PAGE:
The mechanical arrangement whereby this desirable result can be accomplished simply and reliably involves a stack of spaced parallel insulating plates, a pair of fixed switch contacts on each plate, a movable switch element for each pair, and a common actuating element for all the movable switch elements. The applicability of this phase of the invention to other fields and purposes stems from the special manner in which the spaced insulating plates are assembled in association with the various switch elements both fixed and movable, whereby any of a variety of switching arrangements can be expeditiously assembled and operated, utilizing in each case the same basic parts and operating mechanisms.
Since the invention is primarly applicable to, and particularly useful for, transfer switch installations, the nature ol? the invention will be illustrated and described in an embodiment of that kind. One way, therefore, of achieving the objects and advantages of the invention, and such other advantages and purposes as may hereinafter be pointed out, is illustratively exemplified in the device and installation shown in the accompanying drawings, in which FIGURE 1 is a circuit diagram of a transfer switch unit and an isolating device in an installation embodying the features of this invention;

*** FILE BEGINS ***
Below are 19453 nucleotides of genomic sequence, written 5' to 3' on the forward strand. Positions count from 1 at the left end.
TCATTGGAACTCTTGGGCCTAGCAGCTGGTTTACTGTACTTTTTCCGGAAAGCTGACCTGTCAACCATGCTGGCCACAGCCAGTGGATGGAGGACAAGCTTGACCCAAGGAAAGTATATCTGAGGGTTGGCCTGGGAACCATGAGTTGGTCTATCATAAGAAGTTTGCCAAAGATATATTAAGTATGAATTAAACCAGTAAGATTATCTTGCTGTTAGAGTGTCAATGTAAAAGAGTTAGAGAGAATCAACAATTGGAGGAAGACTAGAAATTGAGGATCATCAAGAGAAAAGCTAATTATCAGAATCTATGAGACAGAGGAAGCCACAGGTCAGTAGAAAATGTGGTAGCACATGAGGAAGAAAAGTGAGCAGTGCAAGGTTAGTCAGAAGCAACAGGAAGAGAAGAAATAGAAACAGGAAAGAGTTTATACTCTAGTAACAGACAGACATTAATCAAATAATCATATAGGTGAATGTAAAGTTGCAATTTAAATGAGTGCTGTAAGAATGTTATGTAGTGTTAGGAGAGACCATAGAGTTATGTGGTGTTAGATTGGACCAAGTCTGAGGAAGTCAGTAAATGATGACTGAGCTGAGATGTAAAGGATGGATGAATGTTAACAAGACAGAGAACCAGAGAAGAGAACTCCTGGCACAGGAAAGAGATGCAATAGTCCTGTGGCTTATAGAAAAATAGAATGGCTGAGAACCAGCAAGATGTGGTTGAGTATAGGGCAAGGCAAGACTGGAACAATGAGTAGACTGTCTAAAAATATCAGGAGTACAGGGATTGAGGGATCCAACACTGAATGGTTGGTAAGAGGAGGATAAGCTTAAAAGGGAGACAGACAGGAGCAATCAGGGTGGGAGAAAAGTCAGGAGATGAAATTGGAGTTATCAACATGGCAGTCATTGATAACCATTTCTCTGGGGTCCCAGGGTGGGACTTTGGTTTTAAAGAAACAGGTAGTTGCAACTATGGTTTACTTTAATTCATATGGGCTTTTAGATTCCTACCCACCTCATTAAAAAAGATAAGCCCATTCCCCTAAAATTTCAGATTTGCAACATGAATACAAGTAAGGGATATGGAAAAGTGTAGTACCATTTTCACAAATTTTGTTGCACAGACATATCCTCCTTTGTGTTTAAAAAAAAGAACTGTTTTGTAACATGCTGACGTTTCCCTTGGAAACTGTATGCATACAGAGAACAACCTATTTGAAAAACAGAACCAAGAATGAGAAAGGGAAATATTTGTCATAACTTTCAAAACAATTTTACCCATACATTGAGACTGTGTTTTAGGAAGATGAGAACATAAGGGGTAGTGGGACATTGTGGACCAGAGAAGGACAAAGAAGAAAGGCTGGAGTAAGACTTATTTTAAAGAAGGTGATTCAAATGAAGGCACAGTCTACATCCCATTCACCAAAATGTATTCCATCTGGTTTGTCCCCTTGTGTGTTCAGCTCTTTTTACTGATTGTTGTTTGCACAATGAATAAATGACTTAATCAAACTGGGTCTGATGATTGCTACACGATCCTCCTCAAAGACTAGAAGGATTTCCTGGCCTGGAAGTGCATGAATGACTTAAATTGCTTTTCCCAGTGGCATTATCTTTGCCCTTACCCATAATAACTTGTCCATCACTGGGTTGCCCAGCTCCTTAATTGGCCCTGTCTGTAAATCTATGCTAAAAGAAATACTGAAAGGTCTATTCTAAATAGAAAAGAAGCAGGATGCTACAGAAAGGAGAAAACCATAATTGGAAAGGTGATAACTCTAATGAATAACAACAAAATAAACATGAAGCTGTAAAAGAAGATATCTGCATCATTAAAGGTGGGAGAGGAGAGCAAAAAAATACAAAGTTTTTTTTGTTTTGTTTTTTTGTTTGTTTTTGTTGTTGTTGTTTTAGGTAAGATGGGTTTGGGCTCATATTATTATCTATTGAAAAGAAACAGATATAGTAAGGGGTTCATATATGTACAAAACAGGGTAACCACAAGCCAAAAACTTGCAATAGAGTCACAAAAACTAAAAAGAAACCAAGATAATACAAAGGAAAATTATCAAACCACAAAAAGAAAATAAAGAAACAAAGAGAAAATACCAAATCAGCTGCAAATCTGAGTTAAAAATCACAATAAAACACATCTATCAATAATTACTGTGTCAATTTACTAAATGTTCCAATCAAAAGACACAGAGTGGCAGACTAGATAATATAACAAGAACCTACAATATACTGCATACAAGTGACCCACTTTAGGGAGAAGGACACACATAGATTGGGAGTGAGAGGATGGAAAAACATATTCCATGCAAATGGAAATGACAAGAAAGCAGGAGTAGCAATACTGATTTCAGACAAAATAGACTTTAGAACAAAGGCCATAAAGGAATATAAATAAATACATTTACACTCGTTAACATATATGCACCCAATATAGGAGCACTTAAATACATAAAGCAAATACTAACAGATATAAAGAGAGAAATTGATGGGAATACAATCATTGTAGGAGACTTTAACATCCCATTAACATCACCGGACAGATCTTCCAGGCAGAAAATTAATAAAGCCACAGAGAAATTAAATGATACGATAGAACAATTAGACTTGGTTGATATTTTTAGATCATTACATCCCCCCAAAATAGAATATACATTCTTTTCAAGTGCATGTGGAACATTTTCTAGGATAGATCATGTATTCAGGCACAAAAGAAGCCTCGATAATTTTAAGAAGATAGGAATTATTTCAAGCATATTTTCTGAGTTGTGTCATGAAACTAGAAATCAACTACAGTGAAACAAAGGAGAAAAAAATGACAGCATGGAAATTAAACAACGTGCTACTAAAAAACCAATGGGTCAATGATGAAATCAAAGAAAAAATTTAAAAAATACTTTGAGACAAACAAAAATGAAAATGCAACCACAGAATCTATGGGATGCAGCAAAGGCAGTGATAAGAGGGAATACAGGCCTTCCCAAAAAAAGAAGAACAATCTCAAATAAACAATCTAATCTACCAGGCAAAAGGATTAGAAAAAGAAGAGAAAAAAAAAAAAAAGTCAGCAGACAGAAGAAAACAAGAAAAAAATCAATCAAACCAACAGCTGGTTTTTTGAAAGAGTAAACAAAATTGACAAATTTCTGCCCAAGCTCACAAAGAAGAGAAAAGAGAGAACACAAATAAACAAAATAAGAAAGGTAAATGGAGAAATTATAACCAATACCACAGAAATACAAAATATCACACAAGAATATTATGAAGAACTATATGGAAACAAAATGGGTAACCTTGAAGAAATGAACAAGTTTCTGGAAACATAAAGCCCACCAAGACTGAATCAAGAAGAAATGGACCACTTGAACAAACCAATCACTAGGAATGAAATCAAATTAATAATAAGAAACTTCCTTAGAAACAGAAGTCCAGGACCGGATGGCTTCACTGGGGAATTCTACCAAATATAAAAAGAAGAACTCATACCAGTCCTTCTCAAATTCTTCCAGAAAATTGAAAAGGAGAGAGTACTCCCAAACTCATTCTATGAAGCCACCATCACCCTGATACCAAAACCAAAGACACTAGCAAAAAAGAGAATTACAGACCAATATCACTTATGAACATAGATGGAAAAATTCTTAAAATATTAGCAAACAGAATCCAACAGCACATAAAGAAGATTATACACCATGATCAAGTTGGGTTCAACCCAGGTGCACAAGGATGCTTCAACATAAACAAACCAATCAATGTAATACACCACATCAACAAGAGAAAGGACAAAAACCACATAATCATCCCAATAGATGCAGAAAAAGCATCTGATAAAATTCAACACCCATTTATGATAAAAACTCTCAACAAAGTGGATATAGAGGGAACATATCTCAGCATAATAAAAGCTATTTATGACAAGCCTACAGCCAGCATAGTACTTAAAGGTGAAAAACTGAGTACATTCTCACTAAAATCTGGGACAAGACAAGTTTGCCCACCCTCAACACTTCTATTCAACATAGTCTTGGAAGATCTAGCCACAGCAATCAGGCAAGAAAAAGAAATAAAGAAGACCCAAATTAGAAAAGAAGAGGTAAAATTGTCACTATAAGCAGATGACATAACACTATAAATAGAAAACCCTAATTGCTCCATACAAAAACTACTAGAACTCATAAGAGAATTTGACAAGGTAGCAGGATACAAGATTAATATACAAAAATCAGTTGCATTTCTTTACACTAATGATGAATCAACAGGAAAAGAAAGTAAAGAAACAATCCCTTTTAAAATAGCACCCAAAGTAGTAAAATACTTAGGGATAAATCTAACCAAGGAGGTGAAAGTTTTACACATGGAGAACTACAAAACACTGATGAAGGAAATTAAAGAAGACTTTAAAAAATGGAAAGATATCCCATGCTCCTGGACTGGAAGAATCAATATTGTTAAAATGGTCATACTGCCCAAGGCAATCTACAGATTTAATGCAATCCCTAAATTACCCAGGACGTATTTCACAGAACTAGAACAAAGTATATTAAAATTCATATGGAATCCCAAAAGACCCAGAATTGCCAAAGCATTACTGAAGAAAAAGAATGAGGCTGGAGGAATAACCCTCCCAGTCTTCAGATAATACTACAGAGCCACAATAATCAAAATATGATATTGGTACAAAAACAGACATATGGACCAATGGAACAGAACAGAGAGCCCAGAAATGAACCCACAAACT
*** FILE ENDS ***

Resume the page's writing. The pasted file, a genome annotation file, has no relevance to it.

FIGURE 2 is a front elevational view of an illustrative mounting and mode of operation of an isolating device having the electrical capabilities indicated in FIGURE 1;
FIGURE 3 is an end view; and
FIGURE 4 is a plan view, of the device shown in FIGURE 2.
The electrical installation shown in FIGURE 1 is a three-phase system, but this is of no special significance, since the features of the invention are applicable to electric circuits generally, whether multi-phase or not. The circuit designated 19 leads to a normal source of electric power. The circuit 11 leads to a source of alternate power. The circuit shown at 12 is the load circuit, leading to the machinery or other apparatus which consumes the electric power fed to it.